Christine M. Boeckl. Images of Plague and Pestilence: Iconography and Iconology. Sixteenth Century Essays and Studies. Kirksville, Missouri: Truman State University Press, 2000. xiv + 210 pp. $30.00 (paper), ISBN 978-0-943549-85-9.
Reviewed by John Howe (Department of History, Texas Tech University)
Published on H-Catholic (December, 2001)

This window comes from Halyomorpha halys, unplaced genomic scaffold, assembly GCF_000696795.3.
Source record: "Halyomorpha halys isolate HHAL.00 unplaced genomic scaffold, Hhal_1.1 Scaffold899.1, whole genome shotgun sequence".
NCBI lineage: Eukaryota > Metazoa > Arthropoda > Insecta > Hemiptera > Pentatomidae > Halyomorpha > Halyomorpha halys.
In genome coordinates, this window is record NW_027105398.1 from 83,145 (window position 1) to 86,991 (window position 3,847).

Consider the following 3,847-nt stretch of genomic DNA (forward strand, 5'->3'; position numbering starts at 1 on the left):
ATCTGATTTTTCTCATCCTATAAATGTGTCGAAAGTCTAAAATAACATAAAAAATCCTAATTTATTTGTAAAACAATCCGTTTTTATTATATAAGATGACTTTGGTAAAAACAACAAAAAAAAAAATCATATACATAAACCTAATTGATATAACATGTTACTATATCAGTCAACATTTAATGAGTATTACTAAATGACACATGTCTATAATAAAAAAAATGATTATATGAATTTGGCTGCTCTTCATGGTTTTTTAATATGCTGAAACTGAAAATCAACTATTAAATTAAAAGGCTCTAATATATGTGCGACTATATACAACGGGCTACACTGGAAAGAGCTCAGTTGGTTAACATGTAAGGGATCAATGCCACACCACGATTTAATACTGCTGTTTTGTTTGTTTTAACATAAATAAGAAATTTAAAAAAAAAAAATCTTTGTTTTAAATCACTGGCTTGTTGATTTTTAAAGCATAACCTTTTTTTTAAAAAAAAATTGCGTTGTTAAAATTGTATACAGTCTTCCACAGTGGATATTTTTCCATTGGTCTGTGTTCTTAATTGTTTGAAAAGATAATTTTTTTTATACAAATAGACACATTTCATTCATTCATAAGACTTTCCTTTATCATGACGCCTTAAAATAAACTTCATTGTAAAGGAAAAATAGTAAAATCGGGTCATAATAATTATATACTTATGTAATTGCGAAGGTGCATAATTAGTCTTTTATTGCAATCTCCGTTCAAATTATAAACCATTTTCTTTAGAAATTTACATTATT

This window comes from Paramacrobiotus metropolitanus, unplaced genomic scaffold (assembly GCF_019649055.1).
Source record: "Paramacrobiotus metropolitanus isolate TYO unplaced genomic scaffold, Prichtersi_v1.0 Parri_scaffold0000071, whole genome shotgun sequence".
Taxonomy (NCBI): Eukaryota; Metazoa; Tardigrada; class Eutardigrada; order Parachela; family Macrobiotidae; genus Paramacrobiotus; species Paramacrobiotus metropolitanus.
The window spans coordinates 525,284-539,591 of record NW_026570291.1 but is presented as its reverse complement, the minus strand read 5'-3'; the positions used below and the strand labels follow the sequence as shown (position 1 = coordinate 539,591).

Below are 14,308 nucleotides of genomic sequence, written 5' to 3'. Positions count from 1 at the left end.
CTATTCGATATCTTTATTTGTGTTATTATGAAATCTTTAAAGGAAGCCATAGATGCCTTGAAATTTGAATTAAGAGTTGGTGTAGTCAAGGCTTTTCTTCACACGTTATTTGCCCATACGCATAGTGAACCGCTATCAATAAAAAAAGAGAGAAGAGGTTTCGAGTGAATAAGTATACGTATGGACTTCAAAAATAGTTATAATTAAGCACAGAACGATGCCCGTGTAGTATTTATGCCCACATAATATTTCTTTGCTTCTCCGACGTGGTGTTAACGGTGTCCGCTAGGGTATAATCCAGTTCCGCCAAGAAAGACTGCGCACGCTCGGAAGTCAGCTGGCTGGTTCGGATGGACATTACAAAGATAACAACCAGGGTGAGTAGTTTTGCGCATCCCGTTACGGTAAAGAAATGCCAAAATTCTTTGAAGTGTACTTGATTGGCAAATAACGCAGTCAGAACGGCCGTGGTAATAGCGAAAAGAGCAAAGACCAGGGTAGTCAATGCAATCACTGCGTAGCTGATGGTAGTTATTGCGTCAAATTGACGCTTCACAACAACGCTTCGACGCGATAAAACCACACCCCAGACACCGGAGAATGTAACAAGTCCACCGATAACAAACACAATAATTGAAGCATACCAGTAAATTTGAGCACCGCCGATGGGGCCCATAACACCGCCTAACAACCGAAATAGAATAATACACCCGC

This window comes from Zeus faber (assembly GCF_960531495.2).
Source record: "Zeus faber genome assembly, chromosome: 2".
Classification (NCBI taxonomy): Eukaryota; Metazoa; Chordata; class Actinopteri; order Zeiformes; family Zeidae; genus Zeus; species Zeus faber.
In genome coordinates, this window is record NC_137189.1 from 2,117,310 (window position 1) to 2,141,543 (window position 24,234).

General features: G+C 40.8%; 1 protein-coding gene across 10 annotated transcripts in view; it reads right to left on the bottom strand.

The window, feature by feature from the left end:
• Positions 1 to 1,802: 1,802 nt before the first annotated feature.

Images of Plague and Pestilence, if left in public view, is guaranteed to elicit comments about the morbid tastes of its unwary reader. Yet the title accurately describes this survey of plague images from the mid fourteenth century to the present. According to Boeckl, her project has "three goals: one, to present for the first time an overview of various sources of plague iconography; two, to select a few significant paintings dating from the fourteenth to the twentieth centuries and investigate their iconology (meaning of the image); and three, to highlight the most important innovative artistic works that originated during the Renaissance and the Catholic Reformation" (p. 2). She has expanded a dissertation (University of Maryland, 1990) by making more direct use of the collection of plague images assembled over the last generation by Henri Mollaret and Jacqueline Brossollet (the latter of whom has added to this volume's preface a four page description of her own work). Boeckl surveys plague iconography clearly: an opening chapter examines medical aspects of the plague; the two subsequent chapters introduce the literary and visual antecedents of plague images; four chronological chapters systematically treat plague's late medieval, Renaissance, "Tridentine", and Romantic/modern depictions; a conclusion speculates on the past and future of such art. The narrative is supplemented by forty-five black and white illustrations, of varying quality. Although the resulting presentation is neither comprehensive nor groundbreaking, it does introduce an interdisciplinary subject of interest not only to devotees of "momento mori" but also to professional medievalists and medical scholars.